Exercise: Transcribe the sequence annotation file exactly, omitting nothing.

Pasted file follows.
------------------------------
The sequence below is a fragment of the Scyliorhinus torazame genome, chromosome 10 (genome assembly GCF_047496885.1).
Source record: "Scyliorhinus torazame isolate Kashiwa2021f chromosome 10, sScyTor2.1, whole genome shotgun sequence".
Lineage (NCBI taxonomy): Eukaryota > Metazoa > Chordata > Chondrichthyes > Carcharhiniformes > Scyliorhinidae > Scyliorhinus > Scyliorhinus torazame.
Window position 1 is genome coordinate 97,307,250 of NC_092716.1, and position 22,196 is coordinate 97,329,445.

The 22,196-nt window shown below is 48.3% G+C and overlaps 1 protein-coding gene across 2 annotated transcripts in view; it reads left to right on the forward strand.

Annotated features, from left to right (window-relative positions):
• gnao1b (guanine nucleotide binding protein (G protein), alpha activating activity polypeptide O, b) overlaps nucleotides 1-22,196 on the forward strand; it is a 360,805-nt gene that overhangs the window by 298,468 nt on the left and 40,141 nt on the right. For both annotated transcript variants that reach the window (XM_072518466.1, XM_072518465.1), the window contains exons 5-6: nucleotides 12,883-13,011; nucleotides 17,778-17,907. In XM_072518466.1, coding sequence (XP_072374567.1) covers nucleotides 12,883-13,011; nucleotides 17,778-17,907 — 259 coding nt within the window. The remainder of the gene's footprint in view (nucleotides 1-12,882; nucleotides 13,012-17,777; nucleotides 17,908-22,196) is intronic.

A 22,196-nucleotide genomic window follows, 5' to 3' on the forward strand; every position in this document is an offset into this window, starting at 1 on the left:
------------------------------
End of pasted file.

The sequence below is a fragment of the Scyliorhinus torazame genome, chromosome 10 (genome assembly GCF_047496885.1).
Source record: "Scyliorhinus torazame isolate Kashiwa2021f chromosome 10, sScyTor2.1, whole genome shotgun sequence".
Lineage (NCBI taxonomy): Eukaryota > Metazoa > Chordata > Chondrichthyes > Carcharhiniformes > Scyliorhinidae > Scyliorhinus > Scyliorhinus torazame.
Window position 1 is genome coordinate 97,307,250 of NC_092716.1, and position 22,196 is coordinate 97,329,445.

The 22,196-nt window shown below is 48.3% G+C and overlaps 1 protein-coding gene across 2 annotated transcripts in view; it reads left to right on the forward strand.

Annotated features, from left to right (window-relative positions):
• gnao1b (guanine nucleotide binding protein (G protein), alpha activating activity polypeptide O, b) overlaps nucleotides 1-22,196 on the forward strand; it is a 360,805-nt gene that overhangs the window by 298,468 nt on the left and 40,141 nt on the right. For both annotated transcript variants that reach the window (XM_072518466.1, XM_072518465.1), the window contains exons 5-6: nucleotides 12,883-13,011; nucleotides 17,778-17,907. In XM_072518466.1, coding sequence (XP_072374567.1) covers nucleotides 12,883-13,011; nucleotides 17,778-17,907 — 259 coding nt within the window. The remainder of the gene's footprint in view (nucleotides 1-12,882; nucleotides 13,012-17,777; nucleotides 17,908-22,196) is intronic.

A 22,196-nucleotide genomic window follows, 5' to 3' on the forward strand; every position in this document is an offset into this window, starting at 1 on the left: